By Siddesh Mayenkar
MUMBAI (Reuters) - The Forward Markets Commission (FMC), India's commodity market regulator, plans to cut the number of contracts any member can hold in agricultural commodities in line with production estimates to curb excessive speculation, its head said on Monday, a week after banning guar futures trading.
"We have reports that production of some agricultural commodities have gone down or may go down this year. We are going to rationalise position limits (the number of contracts individual members can hold) accordingly," Ramesh Abhishek, chairman of the FMC, told Reuters.
On March 28, the regulator halted trading in guar seed and gum contracts -- a day after the food minister called for a probe into volatile prices -- in a move seen denting confidence for the country's nascent futures trade.
Industry bodies have asked the consumer affairs ministry for a probe into large scale manipulation in chana and oilseeds futures as well.
The National Commodity and Derivatives Exchange (NCDEX) has already imposed 10 percent special margins -- the deposit required on any contract -- on all sell, or long position, contracts for chana and rape mustard seed from March 31.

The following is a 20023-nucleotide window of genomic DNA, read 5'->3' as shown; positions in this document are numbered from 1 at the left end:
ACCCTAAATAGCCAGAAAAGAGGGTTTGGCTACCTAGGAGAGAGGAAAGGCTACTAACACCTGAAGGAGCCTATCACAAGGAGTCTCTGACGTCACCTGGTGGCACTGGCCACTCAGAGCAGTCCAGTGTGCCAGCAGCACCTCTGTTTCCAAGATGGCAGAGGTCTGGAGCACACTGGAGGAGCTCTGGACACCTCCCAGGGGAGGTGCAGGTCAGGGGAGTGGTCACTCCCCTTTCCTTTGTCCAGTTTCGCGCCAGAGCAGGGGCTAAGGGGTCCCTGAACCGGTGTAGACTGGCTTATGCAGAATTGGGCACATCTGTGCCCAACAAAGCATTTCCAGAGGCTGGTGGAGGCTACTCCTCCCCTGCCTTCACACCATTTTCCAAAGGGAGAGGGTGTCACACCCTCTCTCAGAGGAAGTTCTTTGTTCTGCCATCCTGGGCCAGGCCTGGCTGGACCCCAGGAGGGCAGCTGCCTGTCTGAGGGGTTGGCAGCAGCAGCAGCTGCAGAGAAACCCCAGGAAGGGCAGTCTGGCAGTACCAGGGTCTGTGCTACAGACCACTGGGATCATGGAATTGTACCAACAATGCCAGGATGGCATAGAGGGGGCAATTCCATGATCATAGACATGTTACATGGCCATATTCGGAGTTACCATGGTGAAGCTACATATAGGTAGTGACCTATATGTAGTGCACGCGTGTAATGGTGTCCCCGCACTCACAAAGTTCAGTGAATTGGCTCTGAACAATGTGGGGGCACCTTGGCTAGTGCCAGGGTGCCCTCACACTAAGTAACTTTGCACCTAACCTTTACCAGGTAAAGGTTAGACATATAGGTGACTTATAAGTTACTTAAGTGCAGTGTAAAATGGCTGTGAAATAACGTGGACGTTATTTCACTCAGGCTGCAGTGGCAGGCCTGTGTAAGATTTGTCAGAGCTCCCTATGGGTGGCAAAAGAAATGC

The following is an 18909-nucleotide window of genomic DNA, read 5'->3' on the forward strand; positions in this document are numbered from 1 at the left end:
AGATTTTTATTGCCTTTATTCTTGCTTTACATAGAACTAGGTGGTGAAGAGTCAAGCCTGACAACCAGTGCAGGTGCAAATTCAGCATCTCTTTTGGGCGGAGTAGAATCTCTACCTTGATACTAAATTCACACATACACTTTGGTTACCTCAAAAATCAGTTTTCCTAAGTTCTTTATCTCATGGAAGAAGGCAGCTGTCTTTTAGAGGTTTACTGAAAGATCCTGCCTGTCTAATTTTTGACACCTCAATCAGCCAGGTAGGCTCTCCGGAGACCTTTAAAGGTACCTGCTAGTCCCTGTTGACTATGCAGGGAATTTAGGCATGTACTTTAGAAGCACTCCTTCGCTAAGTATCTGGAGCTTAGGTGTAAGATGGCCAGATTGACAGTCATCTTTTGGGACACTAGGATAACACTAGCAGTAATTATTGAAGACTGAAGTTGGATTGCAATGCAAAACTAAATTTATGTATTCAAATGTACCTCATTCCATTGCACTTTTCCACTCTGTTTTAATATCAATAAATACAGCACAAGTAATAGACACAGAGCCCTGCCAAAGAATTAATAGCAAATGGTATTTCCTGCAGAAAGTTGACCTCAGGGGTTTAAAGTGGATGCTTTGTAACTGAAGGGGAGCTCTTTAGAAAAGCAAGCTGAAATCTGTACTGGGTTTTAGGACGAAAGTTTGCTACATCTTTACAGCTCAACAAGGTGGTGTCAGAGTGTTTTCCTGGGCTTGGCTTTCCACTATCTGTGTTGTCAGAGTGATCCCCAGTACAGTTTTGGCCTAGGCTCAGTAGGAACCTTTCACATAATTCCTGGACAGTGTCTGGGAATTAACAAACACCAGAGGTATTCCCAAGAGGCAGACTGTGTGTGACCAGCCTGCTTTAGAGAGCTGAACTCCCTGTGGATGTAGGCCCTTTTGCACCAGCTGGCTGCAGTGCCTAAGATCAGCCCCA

Abhishek said the regulator is also undertaking a "comprehensive" review of futures trade in all agricultural commodities to help them all align with the physical market.
"The review will be done now and we will be consulting with the exchanges as well as other stakeholders... We will try to do it as early as the next few weeks," he said.
The Indian federal government doesn't allow foreigners to trade in commodity futures, but foreign institutional investors have exposure to the market through stakes in the exchanges.
NYSE Euronext , Merrill Lynch Holdings and Fidelity International have about 5 percent each in the Multi Commodity Exchange , the country's biggest in terms of turnover.
(Editing by Jo Winterbottom)